When Earth Pigments Co. approached Chemical Dynamics to assist them in developing an ambient cure powder paint for architectural applications, the challenges were daunting. The coating had to be comprised of nontoxic binders and pigments, preferably naturally occurring and provide a coating with zero organic volatiles (VOC) or volatiles that are considered to be non VOC. Within a few short weeks, Chemical Dynamics was able to formulate a powder coating that met Earth Pigment’s requirements.
Most powder coatings require oven cure to either melt and fuse the thermoplastic powder or to fuse and enable crosslinking if the powder is thermoset in nature. Powder coatings are available in a range of colors similar to liquid coatings.
Advantages of powder coatings include:
- little or no organic volatiles
- environmental compliance
- no need for solvents for reducing or adjusting viscosity
- long term storage stability
- lower shipping costs as the product does not contain solvent or water
- no need to store volatile solvents, therefore lower insurance costs, as powder coatings are by nature 100% solids and most liquid coatings are not
Disadvantages of powder coatings include:
- greater tendency for the surface to peel
- poorer adhesion and more film defects such as craters and pin holes if the surface is not adequately cleaned and treated
- more sensitive to contamination, more difficult to change color when finishing products
- it is much more difficult to apply a continuous thin film
Powder Paint Cost
Determining the effective cost of paint that can be made from naturally occurring elements involves several issues that must be considered. These include the volume solids of the paint, application method, and the geometry of the object to be painted. For example, a paint that sells for $20 per gallon at 20% volume solids is actually more expensive on an applied cost basis than a paint that sells for $40 per gallon at 45% volume solids.
Dry mils required
To illustrate the cost of paint to apply one mil (0.001 inch) per 100 square foot of the $20 paint is as follows:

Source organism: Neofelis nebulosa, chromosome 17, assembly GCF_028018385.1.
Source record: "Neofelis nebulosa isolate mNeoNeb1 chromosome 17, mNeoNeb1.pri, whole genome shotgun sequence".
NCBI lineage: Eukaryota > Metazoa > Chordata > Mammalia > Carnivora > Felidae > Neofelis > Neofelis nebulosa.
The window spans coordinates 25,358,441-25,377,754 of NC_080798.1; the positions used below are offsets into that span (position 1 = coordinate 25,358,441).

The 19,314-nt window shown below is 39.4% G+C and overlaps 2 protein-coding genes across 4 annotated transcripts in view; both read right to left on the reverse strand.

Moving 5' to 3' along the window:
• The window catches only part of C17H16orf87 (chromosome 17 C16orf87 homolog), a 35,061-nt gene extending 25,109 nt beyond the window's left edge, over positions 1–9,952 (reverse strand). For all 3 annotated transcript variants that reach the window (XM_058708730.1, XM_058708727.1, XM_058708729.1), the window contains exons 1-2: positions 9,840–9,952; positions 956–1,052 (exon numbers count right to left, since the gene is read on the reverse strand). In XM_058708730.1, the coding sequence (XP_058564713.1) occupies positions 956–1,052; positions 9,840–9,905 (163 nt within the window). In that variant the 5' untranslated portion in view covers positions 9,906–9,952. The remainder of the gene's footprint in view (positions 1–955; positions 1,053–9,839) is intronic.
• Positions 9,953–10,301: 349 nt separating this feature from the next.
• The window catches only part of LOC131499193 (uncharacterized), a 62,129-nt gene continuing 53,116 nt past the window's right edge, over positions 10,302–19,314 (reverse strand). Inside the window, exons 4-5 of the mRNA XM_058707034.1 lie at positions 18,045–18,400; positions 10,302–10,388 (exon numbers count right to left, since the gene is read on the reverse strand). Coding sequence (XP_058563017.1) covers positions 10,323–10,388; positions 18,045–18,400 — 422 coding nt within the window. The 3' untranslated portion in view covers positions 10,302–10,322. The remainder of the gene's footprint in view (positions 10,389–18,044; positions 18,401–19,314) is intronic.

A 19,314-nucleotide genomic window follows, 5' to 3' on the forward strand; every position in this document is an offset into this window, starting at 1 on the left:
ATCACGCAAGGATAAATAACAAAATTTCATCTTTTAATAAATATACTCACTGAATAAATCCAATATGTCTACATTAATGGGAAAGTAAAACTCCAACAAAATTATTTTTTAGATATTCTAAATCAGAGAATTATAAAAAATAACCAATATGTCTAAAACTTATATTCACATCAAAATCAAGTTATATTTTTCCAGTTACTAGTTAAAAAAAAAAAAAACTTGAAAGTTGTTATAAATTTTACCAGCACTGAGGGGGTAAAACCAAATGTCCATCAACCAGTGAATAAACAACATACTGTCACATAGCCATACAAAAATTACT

- If a gallon of paint weighs 10 pounds and is $20/gallon at 20% volume solids = 10# of the 20 $/Gallon X 0.20 pounds of volume solids = 2.0 pounds of solid or dry paint per gallon of liquid paint for $20. Accordingly the cost of each dry pound of paint is $10. The square foot coverage of a paint is 1604 square feet per mil at 100% volume solids. Since our paint is 20% volume solids, at one mil dry film thickness, one gallon of paint will cover 1604 square feet/mil X 0.20 % volume solids = 320.8 square feet/gallon at a cost of $20. Accordingly the cost to paint 100 square feet of surface is $20 X 100/320.8 = $6.23
To illustrate the cost of paint to apply one mil (0.001 inch) per 100 square foot of the $40 paint is as follows:
- A gallon of this paint weighs 12 pounds and is $40/gallon at 45% volume solids = 12# of the 40 $/Gallon X 0.45 pounds of volume solids = 5.14 pounds of solid or dry paint per gallon of liquid paint for $40. Accordingly the cost of each dry pound of paint is $7.78. The square foot coverage of a paint is 1604 square feet per mil at 100% volume solids. Since our paint is 45% volume solids, at one mil dry film thickness, one gallon of paint will cover 1604 square feet/mil X 0.45 % volume solids = 721.8 square feet/gallon at a cost of $40. Accordingly the cost to paint 100 square feet of surface is $40 X 100/721.8 = $5.54
Accordingly, in this illustration, the $40 paint provides more value than the $20 paint as it provides lower cost coverage at equal dry film thickness. The table below illustrates paint coverage per mil for paint applied at 100% volume solids.